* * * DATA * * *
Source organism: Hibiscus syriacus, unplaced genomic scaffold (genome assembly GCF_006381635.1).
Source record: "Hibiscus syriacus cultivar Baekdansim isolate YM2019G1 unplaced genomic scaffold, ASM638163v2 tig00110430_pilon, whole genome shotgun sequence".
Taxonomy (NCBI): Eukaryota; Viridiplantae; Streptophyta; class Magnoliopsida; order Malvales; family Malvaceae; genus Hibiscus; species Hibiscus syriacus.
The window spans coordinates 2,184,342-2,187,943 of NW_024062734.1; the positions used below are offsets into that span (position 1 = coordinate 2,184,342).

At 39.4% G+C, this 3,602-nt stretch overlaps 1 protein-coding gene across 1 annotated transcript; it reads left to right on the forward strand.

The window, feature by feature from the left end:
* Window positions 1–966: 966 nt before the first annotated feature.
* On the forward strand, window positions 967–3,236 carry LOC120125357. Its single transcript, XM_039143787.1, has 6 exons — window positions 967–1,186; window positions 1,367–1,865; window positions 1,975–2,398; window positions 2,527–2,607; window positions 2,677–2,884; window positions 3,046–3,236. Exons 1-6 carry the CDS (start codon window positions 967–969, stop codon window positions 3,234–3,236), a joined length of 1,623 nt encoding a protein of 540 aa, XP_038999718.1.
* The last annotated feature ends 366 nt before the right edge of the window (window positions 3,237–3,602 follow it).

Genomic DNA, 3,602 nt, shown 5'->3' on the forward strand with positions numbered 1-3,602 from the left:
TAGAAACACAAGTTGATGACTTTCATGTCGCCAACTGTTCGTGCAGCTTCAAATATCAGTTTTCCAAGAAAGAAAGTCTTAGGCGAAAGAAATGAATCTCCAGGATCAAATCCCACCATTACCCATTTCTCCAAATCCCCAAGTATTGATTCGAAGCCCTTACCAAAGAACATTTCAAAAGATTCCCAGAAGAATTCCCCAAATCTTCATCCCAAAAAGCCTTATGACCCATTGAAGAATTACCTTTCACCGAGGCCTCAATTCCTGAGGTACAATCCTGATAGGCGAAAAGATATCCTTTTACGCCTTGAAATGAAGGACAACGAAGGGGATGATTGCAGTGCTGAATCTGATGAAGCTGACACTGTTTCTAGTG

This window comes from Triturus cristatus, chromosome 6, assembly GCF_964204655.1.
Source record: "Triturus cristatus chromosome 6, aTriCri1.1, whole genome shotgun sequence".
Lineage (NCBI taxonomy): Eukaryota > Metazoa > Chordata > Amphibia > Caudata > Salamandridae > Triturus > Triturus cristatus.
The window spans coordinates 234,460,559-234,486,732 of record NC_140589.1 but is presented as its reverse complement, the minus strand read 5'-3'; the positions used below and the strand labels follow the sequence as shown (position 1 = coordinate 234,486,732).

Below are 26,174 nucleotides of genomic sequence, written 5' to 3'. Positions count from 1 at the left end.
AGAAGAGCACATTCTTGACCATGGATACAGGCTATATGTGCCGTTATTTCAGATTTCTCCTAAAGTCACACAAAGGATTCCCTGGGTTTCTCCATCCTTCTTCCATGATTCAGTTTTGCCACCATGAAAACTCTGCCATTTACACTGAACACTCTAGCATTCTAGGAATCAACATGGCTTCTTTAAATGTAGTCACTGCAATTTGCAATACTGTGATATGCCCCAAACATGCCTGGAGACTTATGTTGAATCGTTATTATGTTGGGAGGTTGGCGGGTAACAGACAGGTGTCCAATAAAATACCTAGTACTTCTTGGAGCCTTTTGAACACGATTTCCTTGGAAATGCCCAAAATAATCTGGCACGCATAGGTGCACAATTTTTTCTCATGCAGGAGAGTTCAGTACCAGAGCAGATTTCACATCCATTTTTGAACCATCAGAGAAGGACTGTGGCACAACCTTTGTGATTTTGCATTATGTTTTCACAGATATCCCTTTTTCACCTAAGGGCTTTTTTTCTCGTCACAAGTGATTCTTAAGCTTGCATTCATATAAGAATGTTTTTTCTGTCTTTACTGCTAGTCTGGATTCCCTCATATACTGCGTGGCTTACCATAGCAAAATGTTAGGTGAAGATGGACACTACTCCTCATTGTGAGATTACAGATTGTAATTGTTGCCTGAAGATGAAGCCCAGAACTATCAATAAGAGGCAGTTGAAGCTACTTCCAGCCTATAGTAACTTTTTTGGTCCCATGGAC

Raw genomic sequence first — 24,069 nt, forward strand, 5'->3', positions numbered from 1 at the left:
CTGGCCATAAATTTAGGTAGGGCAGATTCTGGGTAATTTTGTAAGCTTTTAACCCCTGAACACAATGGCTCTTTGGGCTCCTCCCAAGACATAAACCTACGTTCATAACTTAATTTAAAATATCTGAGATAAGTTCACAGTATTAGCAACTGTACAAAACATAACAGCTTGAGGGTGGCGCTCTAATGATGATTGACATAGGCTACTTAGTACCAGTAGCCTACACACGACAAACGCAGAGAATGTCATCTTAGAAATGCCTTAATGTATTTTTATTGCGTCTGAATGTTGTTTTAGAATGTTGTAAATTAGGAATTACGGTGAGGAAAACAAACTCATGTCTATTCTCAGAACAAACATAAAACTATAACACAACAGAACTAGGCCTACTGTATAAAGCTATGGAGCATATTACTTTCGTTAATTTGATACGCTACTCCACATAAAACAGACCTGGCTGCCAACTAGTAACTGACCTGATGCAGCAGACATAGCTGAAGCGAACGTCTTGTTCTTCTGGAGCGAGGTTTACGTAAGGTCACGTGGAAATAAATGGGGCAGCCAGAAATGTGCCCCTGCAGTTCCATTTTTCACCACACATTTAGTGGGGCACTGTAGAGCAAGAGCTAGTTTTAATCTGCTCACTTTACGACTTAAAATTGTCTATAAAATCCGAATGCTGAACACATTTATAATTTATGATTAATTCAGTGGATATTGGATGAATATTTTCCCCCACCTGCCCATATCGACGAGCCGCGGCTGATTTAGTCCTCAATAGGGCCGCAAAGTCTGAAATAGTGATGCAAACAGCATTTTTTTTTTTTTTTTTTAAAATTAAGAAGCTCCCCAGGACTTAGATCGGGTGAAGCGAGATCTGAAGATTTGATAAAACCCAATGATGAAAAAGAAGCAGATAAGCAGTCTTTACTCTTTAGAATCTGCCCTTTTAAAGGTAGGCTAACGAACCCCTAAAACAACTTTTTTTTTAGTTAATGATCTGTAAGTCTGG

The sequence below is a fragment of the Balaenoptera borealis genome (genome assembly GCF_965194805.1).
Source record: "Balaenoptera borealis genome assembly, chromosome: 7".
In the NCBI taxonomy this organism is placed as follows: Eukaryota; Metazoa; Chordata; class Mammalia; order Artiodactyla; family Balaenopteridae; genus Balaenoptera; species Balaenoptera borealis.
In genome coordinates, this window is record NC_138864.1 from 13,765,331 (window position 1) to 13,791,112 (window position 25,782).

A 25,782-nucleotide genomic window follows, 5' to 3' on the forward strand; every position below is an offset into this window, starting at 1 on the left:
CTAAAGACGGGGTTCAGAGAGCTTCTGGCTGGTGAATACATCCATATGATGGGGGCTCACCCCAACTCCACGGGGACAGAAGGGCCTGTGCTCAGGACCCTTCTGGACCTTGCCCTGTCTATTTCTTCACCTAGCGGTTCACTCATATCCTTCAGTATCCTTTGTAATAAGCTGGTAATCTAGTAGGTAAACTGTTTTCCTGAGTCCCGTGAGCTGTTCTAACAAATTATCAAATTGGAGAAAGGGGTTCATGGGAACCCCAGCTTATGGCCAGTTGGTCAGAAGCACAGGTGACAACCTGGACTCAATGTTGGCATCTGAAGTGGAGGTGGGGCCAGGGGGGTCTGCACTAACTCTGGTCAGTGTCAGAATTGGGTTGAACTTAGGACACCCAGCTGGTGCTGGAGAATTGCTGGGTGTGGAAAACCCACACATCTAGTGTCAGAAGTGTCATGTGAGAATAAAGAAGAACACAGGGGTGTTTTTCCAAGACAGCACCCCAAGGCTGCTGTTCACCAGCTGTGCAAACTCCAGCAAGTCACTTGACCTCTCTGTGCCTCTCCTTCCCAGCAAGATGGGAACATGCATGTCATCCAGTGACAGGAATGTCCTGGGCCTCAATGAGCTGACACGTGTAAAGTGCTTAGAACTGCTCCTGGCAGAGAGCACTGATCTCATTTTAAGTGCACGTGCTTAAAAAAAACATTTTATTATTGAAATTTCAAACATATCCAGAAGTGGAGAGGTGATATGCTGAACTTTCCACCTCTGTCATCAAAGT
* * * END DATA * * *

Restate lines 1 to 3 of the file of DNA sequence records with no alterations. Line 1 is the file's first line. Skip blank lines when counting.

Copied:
Source organism: Hibiscus syriacus, unplaced genomic scaffold (genome assembly GCF_006381635.1).
Source record: "Hibiscus syriacus cultivar Baekdansim isolate YM2019G1 unplaced genomic scaffold, ASM638163v2 tig00110430_pilon, whole genome shotgun sequence".
Taxonomy (NCBI): Eukaryota; Viridiplantae; Streptophyta; class Magnoliopsida; order Malvales; family Malvaceae; genus Hibiscus; species Hibiscus syriacus.